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dc.contributor.authorMcGinn N.
dc.contributor.authorSchiefelbein E.
dc.contributor.authorFroemel J.E.
dc.contributor.authorLecaros A.
dc.date.accessioned2020-09-02T22:22:53Z
dc.date.available2020-09-02T22:22:53Z
dc.date.issued2020
dc.identifier10.1007/s10734-019-00460-x
dc.identifier.issn00181560
dc.identifier.urihttps://hdl.handle.net/20.500.12728/5281
dc.descriptionImproved access to higher education can reduce social and economic inequality only if universities achieve equality in graduation rates of different groups of students. Concerned about first year failures among first-generation students, a university in Chile devised a between-semesters course intended to allow failed students to remain with their entering class. The course had three major elements: compression of a semester’s course work into 2 weeks; use of incentives to motivate students to prepare for classes; and “flipped class” participation. In 2014, this intensive course was offered in the break between the first and second semesters. Some 310 students in Health Sciences who had failed at least one of three required courses were invited to enroll; 140 signed up. At the end of the course, more than 90% of the students taking the intensive course passed the regular final examination they had previously failed and continued with their entering class. With no additional intervention, over the next seven semesters, students who had taken the intensive course performed as well in their courses as those who had not and were less likely to drop out. In 2017, more than 75% were still with their class, compared with 53% of those who had not taken the course. © 2020, Springer Nature B.V.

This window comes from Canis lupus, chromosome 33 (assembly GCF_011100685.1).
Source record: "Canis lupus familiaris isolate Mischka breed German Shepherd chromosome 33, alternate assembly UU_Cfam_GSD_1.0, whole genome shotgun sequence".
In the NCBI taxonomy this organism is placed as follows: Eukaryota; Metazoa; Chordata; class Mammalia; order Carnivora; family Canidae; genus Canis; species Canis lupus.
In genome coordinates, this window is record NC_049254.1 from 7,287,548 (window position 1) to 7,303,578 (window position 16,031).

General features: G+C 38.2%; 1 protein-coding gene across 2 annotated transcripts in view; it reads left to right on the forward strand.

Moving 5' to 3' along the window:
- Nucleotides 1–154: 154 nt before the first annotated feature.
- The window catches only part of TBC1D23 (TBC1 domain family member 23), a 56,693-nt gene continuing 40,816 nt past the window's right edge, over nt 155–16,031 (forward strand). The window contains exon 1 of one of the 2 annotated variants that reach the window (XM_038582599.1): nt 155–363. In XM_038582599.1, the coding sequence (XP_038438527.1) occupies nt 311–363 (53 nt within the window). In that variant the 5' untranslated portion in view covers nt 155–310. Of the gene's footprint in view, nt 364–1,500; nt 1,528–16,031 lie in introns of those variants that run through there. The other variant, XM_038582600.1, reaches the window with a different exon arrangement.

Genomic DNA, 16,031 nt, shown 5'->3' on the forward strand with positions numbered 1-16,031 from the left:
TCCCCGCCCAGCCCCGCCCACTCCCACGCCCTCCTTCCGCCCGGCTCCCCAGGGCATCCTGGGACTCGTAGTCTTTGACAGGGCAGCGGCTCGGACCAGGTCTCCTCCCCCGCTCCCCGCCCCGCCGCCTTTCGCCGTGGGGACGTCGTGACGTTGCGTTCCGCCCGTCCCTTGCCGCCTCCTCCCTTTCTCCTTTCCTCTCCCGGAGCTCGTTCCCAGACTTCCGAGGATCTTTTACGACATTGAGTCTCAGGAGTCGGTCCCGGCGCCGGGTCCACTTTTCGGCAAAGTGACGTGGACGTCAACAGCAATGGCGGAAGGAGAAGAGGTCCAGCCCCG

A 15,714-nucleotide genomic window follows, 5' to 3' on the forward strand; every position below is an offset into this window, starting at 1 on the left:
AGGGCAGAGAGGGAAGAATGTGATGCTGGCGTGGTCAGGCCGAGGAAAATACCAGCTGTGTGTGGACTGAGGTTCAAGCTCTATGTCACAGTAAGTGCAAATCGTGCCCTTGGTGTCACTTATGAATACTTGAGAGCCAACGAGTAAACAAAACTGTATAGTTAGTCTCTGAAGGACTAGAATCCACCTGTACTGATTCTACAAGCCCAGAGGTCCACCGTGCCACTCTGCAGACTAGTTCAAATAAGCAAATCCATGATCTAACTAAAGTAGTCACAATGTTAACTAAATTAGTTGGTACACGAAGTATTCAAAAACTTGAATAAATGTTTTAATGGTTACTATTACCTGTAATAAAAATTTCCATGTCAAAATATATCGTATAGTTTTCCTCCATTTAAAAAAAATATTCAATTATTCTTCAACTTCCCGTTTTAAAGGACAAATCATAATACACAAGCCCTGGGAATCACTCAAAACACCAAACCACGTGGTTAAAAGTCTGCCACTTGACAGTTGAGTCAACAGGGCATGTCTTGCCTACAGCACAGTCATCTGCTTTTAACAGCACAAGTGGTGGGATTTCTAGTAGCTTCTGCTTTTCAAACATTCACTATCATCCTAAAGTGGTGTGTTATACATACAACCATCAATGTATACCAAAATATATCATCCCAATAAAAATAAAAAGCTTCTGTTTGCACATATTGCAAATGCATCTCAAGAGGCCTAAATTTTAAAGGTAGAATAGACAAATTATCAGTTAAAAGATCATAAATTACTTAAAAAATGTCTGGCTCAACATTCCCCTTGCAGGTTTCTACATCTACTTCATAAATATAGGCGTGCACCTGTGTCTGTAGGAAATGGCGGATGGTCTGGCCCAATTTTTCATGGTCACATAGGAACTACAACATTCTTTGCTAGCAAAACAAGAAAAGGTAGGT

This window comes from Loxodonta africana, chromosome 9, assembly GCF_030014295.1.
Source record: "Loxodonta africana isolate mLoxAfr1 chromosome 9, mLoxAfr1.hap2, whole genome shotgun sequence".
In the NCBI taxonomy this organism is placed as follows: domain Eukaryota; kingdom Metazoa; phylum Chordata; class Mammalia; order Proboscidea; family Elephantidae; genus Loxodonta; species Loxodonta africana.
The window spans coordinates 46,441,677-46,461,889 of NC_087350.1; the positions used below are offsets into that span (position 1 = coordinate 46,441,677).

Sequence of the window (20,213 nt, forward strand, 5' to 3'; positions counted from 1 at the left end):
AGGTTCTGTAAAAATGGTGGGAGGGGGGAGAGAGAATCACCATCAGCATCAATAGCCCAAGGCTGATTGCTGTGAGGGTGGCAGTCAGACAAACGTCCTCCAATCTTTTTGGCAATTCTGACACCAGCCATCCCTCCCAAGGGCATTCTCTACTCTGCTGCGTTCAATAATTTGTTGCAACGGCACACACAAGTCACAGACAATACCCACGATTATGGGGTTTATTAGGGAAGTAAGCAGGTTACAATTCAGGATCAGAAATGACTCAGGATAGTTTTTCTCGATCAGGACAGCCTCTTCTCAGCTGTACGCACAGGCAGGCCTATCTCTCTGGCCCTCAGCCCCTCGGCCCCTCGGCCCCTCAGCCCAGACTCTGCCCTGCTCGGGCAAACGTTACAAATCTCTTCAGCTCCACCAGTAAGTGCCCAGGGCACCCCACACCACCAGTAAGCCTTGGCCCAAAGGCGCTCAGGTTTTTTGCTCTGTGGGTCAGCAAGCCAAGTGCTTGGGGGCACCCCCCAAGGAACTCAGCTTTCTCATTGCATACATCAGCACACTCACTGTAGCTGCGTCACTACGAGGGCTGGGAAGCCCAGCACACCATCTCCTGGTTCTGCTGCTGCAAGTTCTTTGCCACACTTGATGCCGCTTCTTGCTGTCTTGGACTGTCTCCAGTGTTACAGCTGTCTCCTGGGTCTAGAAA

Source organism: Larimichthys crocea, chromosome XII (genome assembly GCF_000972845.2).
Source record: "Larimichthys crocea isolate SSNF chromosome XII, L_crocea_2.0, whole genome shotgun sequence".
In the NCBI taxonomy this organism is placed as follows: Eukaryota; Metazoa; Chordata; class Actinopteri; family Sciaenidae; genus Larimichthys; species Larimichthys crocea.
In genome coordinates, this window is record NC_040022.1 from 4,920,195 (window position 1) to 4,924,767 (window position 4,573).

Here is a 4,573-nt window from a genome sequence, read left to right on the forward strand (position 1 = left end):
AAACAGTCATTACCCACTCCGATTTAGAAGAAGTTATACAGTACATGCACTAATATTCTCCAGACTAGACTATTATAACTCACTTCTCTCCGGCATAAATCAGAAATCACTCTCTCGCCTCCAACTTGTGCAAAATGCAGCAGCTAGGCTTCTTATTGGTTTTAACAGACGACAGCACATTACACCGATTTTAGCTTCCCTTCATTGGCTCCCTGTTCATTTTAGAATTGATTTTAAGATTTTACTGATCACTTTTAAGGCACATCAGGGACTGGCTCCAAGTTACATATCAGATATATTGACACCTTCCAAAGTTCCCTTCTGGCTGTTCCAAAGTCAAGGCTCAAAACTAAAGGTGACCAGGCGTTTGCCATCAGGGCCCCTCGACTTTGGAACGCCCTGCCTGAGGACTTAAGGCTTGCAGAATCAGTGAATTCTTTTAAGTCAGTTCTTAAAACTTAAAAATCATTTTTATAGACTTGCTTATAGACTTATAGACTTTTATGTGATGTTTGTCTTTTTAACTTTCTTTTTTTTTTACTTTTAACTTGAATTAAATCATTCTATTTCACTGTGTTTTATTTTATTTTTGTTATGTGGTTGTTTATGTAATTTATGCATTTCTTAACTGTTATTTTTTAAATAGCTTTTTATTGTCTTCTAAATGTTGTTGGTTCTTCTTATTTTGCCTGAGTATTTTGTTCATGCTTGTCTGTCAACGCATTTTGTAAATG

dc.language.isoen
dc.publisherSpringer
dc.subjectAccelerated instruction
dc.subjectChile
dc.subjectFlipped class
dc.subjectIntensive instruction
dc.subjectReading before class
dc.subjectRetention rate
dc.titleAn intensive approach for course repeating students at a Chilean University
dc.typeArticle


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